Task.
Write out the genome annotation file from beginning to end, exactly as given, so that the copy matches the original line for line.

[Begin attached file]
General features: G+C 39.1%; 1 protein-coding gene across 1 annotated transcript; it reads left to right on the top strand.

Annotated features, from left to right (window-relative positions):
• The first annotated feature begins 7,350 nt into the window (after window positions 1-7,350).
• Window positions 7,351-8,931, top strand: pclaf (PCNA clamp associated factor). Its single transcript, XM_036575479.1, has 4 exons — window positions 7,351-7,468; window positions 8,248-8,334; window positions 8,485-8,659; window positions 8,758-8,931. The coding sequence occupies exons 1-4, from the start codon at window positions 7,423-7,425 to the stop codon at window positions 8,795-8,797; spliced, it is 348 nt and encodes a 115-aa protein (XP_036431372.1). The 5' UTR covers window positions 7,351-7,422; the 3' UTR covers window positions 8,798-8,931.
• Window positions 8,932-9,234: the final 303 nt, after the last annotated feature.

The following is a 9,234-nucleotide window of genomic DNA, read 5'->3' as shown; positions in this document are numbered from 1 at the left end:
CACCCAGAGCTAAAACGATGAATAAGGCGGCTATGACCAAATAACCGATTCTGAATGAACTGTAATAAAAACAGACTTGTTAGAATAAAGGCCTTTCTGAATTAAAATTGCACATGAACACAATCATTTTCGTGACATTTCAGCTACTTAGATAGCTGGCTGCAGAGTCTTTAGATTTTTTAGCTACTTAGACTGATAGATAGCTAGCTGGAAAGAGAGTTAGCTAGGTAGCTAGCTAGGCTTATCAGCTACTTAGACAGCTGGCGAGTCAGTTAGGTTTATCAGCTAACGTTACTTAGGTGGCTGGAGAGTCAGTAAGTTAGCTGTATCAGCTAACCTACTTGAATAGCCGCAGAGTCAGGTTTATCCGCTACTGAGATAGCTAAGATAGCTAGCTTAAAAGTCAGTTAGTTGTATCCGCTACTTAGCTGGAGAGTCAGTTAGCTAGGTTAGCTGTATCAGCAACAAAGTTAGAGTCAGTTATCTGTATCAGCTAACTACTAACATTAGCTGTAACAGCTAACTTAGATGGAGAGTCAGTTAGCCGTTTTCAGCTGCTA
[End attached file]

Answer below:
General features: G+C 39.1%; 1 protein-coding gene across 1 annotated transcript; it reads left to right on the top strand.

Annotated features, from left to right (window-relative positions):
• The first annotated feature begins 7,350 nt into the window (after window positions 1-7,350).
• Window positions 7,351-8,931, top strand: pclaf (PCNA clamp associated factor). Its single transcript, XM_036575479.1, has 4 exons — window positions 7,351-7,468; window positions 8,248-8,334; window positions 8,485-8,659; window positions 8,758-8,931. The coding sequence occupies exons 1-4, from the start codon at window positions 7,423-7,425 to the stop codon at window positions 8,795-8,797; spliced, it is 348 nt and encodes a 115-aa protein (XP_036431372.1). The 5' UTR covers window positions 7,351-7,422; the 3' UTR covers window positions 8,798-8,931.
• Window positions 8,932-9,234: the final 303 nt, after the last annotated feature.

The following is a 9,234-nucleotide window of genomic DNA, read 5'->3' as shown; positions in this document are numbered from 1 at the left end:
CACCCAGAGCTAAAACGATGAATAAGGCGGCTATGACCAAATAACCGATTCTGAATGAACTGTAATAAAAACAGACTTGTTAGAATAAAGGCCTTTCTGAATTAAAATTGCACATGAACACAATCATTTTCGTGACATTTCAGCTACTTAGATAGCTGGCTGCAGAGTCTTTAGATTTTTTAGCTACTTAGACTGATAGATAGCTAGCTGGAAAGAGAGTTAGCTAGGTAGCTAGCTAGGCTTATCAGCTACTTAGACAGCTGGCGAGTCAGTTAGGTTTATCAGCTAACGTTACTTAGGTGGCTGGAGAGTCAGTAAGTTAGCTGTATCAGCTAACCTACTTGAATAGCCGCAGAGTCAGGTTTATCCGCTACTGAGATAGCTAAGATAGCTAGCTTAAAAGTCAGTTAGTTGTATCCGCTACTTAGCTGGAGAGTCAGTTAGCTAGGTTAGCTGTATCAGCAACAAAGTTAGAGTCAGTTATCTGTATCAGCTAACTACTAACATTAGCTGTAACAGCTAACTTAGATGGAGAGTCAGTTAGCCGTTTTCAGCTGCTA